One Little Chile in a Tiffany’s Box

I’m thinking it might be the most humble but exotic item that ever did appear in one of those little blue boxes. This dignified surprise arrived in our Christmas gift package from my sister and brother-in-law. One shriveled red chile.

We sniffed it — such a subtle mix of smoke, citrus, berry and heat—and we knew: this is the real deal. This is a Naga chile, born of parent peppers with world-renowned fire. On its home turf, in the northeastern state of Nagaland, these peppers will reach more than 1 million on the Scoville heat scale. I can still taste my first bite (and feel that first swoon); just a pinprick nearly knocked me out. Who needs drugs with chiles like these?

When we traveled through northeastern India a few years back, some of the Naga farmers we interviewed and photographed offered us seeds of their most prized and potent crop. (Locals regard this chile as medicine; they eat the pepper for its aroma, its heat and its ability to heal the belly of myriad discomforts and diseases.)

So I gave a few seeds to my brother-in-law, John, an avid gardener in Lake Country, Wisconsin. Unfortunately, last year, many home-grown vegetables were lost in summertime floods. But this tough little Naga survived the storms (fitting, perhaps—its ancestors were cultivated by tribal farmers known for their strength in warfare and tradition of head hunting; but those days are gone).

We haven’t tasted the Wisconsin Naga yet. It sits at home in the pretty blue box; meanwhile, I’ve returned to Boulder for the second half of my fellowship year. I’m thinking, thinking…. I’ll have to find an appropriate way to prepare and share the chile. All it takes is one Naga to transform a meal. I recall the words of my Nagaland guide, a lovely young woman named Neitho:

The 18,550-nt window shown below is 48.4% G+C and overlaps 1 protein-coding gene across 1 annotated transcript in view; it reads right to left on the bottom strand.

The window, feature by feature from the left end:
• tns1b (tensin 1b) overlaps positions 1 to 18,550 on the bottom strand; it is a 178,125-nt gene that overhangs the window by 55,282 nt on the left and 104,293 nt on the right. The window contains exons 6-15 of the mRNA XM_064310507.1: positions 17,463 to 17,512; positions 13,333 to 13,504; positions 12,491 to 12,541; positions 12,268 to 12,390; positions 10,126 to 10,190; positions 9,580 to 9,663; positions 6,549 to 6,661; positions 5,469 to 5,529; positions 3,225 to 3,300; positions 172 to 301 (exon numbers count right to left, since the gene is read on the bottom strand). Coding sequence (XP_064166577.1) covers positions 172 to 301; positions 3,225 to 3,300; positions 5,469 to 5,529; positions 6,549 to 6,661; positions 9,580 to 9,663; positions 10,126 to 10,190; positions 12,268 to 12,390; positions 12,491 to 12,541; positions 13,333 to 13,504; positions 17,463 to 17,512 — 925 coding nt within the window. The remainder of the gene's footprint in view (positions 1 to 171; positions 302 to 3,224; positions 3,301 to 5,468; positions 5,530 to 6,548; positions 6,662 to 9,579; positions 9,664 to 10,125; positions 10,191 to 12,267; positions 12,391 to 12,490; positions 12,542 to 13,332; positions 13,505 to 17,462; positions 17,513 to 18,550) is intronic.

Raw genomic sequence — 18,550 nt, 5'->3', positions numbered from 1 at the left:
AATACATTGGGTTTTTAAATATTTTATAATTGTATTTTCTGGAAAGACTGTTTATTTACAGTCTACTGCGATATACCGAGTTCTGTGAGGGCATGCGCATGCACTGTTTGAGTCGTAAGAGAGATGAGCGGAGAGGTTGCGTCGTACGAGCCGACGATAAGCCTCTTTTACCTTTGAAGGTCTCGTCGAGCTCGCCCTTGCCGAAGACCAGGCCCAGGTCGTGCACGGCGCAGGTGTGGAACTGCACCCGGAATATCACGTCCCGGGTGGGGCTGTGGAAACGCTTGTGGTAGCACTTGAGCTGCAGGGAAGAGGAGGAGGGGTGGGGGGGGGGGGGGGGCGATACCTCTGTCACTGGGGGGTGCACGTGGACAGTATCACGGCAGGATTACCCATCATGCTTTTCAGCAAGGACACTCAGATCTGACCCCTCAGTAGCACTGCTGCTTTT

“One chile is sufficient for the entire family,” she told me. “Other chiles—maybe 15 or 16.”

11 thoughts on “One Little Chile in a Tiffany’s Box

  1. Wondering if you have a salsa recipe for making something approximating New Mexican food in Cambodia. If so, please share here or by email.

    As for the chile in the box, it seems so out of place. Poor thing. At least you treated it well.

  2. I am a chilli addict and terribly jealous of your prized possession ! I’d be so smitten that I’d probably treat it like I do my candles and let it sit out on display to be admired but never used :)

  3. Akila, sexy indeed!

    Belinda, I agree.

    Aku, neither can I. I’ll be going through my Nagaland notes and cookbooks.

    Andy, you are so lucky to have access to fresh salsa ingredients year round! I’m missing tomatoes like crazy right now in Colorado. The easiest thing you can do is make pico de gallo with tomatoes, onion, garlic, lime, salt, cilantro and chile – see if your local market has roasted chiles & garlic for a smoky flavor. Sometimes I add a little fish sauce for an Asian twist to salsa.

    Foodie and the chef, I like that idea but one day I simply must cook with it. I want to know how it compares to the chiles in Nagaland!

    Sasha, I met a Naga farmer who ate these whole. Tough dude.

    Erin, yes!

  4. hi,I belong to Manipur,which is a part of Northeastern India.Naga chilli is also native to our region;we call it “oo-morok”(morok is manipuri for chilli).We consume it on a regular basis;the heat is lessened and the flavour heightened when we make it into a sort of “chutney” or “sambal” by mixing it with fermented fish(known as “ngari”and a staple in manipuri cuisine)- I wish you could taste it-its a heavenly side to a rice meal.For those ‘unfortunate'( :) ) people with no access to ngari, the naga chilli goes really well with pork- a simple stew with potatoes,tomatoes,onion,ginger and garlic does the trick-try it,its really tasty;if you have bamboo shoot(better if fermented),even better.

  5. This is so fun. It reminds me of my high school boyfriend who was a year ahead of me. When he left for college he gave me a very pretty jewelry box (not Tiffany’s), inside was a small bunch of forget-me-not flowers. Some girls might be disappointed, I was so very touched.

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